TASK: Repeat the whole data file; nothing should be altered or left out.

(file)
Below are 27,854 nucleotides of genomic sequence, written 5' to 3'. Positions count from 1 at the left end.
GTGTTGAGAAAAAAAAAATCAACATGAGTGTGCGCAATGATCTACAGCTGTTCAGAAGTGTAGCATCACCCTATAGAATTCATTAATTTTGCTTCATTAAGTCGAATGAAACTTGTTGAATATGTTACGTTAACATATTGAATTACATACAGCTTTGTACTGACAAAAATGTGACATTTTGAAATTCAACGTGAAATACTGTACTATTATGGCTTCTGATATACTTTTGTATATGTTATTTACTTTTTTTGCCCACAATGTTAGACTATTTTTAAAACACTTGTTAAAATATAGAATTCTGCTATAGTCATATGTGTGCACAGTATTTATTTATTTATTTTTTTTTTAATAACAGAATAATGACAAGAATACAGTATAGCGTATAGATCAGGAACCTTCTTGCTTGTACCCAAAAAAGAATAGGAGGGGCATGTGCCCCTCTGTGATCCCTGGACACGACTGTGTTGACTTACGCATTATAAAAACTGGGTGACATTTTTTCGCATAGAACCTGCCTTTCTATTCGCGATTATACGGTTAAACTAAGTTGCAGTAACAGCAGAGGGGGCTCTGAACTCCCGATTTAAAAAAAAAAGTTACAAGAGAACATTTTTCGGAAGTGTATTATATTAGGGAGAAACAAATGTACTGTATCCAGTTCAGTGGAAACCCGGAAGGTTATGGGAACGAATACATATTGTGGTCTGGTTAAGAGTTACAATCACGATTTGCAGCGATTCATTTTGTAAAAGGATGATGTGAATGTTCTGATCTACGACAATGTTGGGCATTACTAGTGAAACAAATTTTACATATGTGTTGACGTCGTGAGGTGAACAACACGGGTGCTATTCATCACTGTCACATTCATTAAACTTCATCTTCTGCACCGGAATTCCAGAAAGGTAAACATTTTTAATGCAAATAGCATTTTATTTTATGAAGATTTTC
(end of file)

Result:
Below are 27,854 nucleotides of genomic sequence, written 5' to 3'. Positions count from 1 at the left end.
GTGTTGAGAAAAAAAAAATCAACATGAGTGTGCGCAATGATCTACAGCTGTTCAGAAGTGTAGCATCACCCTATAGAATTCATTAATTTTGCTTCATTAAGTCGAATGAAACTTGTTGAATATGTTACGTTAACATATTGAATTACATACAGCTTTGTACTGACAAAAATGTGACATTTTGAAATTCAACGTGAAATACTGTACTATTATGGCTTCTGATATACTTTTGTATATGTTATTTACTTTTTTTGCCCACAATGTTAGACTATTTTTAAAACACTTGTTAAAATATAGAATTCTGCTATAGTCATATGTGTGCACAGTATTTATTTATTTATTTTTTTTTTAATAACAGAATAATGACAAGAATACAGTATAGCGTATAGATCAGGAACCTTCTTGCTTGTACCCAAAAAAGAATAGGAGGGGCATGTGCCCCTCTGTGATCCCTGGACACGACTGTGTTGACTTACGCATTATAAAAACTGGGTGACATTTTTTCGCATAGAACCTGCCTTTCTATTCGCGATTATACGGTTAAACTAAGTTGCAGTAACAGCAGAGGGGGCTCTGAACTCCCGATTTAAAAAAAAAAGTTACAAGAGAACATTTTTCGGAAGTGTATTATATTAGGGAGAAACAAATGTACTGTATCCAGTTCAGTGGAAACCCGGAAGGTTATGGGAACGAATACATATTGTGGTCTGGTTAAGAGTTACAATCACGATTTGCAGCGATTCATTTTGTAAAAGGATGATGTGAATGTTCTGATCTACGACAATGTTGGGCATTACTAGTGAAACAAATTTTACATATGTGTTGACGTCGTGAGGTGAACAACACGGGTGCTATTCATCACTGTCACATTCATTAAACTTCATCTTCTGCACCGGAATTCCAGAAAGGTAAACATTTTTAATGCAAATAGCATTTTATTTTATGAAGATTTTC